My headquarters in Germany was in command of all Air Force bases in Europe. I had been in Germany six months when I received a call from Burtonwood Air Force Base, Lancashire in northern England. I was asked to fly there and repair the only printing press on base. I talked to the young printer; he knew very little about the press.
I had over 20 years in my printing career at this time and knew most of the older printers all over the world. The printer I was talking to, I’d never heard of before.
The press had been down two days. He did not know what was wrong with it. The base plans department had some classified work to be printed.
The young printer told me the model of the press. I packed a small bag of parts, called Rhein Main Air Base for a flight to that base. There was nothing flying to that base. I asked to speak to the officer in charge and told him why I had to get to that base. He said he’d call me back. The officer called back and a transport plane was flying to a nearby base, would fly me to Burton- wood, and pick me up in 24 hours for my return flight to my headquarters.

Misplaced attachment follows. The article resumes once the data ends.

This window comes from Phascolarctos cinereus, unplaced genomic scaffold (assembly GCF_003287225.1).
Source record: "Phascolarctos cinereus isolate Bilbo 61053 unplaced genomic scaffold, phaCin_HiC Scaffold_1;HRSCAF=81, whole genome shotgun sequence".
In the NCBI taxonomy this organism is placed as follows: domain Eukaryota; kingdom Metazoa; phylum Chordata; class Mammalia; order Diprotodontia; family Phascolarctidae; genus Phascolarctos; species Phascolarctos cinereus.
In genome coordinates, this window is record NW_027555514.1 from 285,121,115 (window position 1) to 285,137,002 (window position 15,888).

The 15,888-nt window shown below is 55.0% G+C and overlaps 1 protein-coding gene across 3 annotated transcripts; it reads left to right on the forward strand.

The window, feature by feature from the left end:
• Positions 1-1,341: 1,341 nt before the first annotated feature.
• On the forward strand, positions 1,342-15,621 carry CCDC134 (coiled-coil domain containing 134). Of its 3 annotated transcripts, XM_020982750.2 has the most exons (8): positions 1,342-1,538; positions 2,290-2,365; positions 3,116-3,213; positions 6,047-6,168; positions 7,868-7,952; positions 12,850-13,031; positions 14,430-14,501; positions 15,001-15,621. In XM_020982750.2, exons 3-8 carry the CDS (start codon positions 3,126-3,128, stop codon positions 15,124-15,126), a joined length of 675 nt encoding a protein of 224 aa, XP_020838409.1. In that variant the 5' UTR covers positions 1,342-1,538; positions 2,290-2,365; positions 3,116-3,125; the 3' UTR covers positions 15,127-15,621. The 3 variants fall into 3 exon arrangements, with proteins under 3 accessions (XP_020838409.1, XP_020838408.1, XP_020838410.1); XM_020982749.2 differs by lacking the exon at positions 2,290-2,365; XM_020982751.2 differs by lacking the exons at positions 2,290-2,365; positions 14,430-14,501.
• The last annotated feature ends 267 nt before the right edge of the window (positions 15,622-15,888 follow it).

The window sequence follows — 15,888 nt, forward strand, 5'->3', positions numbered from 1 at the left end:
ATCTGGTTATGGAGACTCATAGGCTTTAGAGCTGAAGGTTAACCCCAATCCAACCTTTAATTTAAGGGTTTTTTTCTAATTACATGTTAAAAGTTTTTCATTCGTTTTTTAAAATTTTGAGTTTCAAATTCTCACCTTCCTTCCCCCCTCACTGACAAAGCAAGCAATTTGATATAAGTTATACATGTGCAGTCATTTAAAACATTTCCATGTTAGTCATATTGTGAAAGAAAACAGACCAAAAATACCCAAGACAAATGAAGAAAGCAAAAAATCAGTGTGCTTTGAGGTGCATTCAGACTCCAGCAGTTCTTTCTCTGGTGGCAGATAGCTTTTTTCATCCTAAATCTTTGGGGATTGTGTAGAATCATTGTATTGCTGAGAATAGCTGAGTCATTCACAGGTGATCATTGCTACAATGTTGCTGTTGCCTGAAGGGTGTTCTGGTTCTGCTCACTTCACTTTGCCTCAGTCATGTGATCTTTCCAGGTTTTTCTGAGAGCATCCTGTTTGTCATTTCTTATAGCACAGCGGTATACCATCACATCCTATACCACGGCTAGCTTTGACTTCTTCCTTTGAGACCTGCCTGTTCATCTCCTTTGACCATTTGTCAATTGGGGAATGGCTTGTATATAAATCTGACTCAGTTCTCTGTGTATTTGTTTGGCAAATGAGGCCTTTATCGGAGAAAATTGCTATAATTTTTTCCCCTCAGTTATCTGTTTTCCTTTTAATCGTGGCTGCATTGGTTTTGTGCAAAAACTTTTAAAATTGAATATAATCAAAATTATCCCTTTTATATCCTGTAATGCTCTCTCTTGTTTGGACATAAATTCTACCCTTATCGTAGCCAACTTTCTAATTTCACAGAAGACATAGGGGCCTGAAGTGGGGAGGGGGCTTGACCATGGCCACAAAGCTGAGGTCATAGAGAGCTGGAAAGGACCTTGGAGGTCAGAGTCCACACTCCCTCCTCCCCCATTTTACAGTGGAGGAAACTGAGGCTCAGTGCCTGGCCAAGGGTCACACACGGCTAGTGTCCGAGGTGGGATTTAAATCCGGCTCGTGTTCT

I drove to Rhein Main Air Base and the plane took off as soon as I boarded. It was a five-hour flight, and the young printer picked me up. I knew in a very short time what was wrong with the press. The officer in charge was watching me. I could have fixed the press in minutes, but I did not want him to know I could. I replaced a couple parts, did some adjusting on the press, and started the press. Everyone was happy.
A nearby Army base knew I was there and wanted me to come and check out their press. It was about 20 miles to their base and the motor pool would give me a car to drive. I had not driven in England yet and I was not up to driving those 20 miles on the wrong side of the road. I told them on the phone what was wrong with their press.
The plane picked me up the next day. I was very glad to get back to Germany.
Contributing writer Everett Vanover lives in Fairfield, Calif.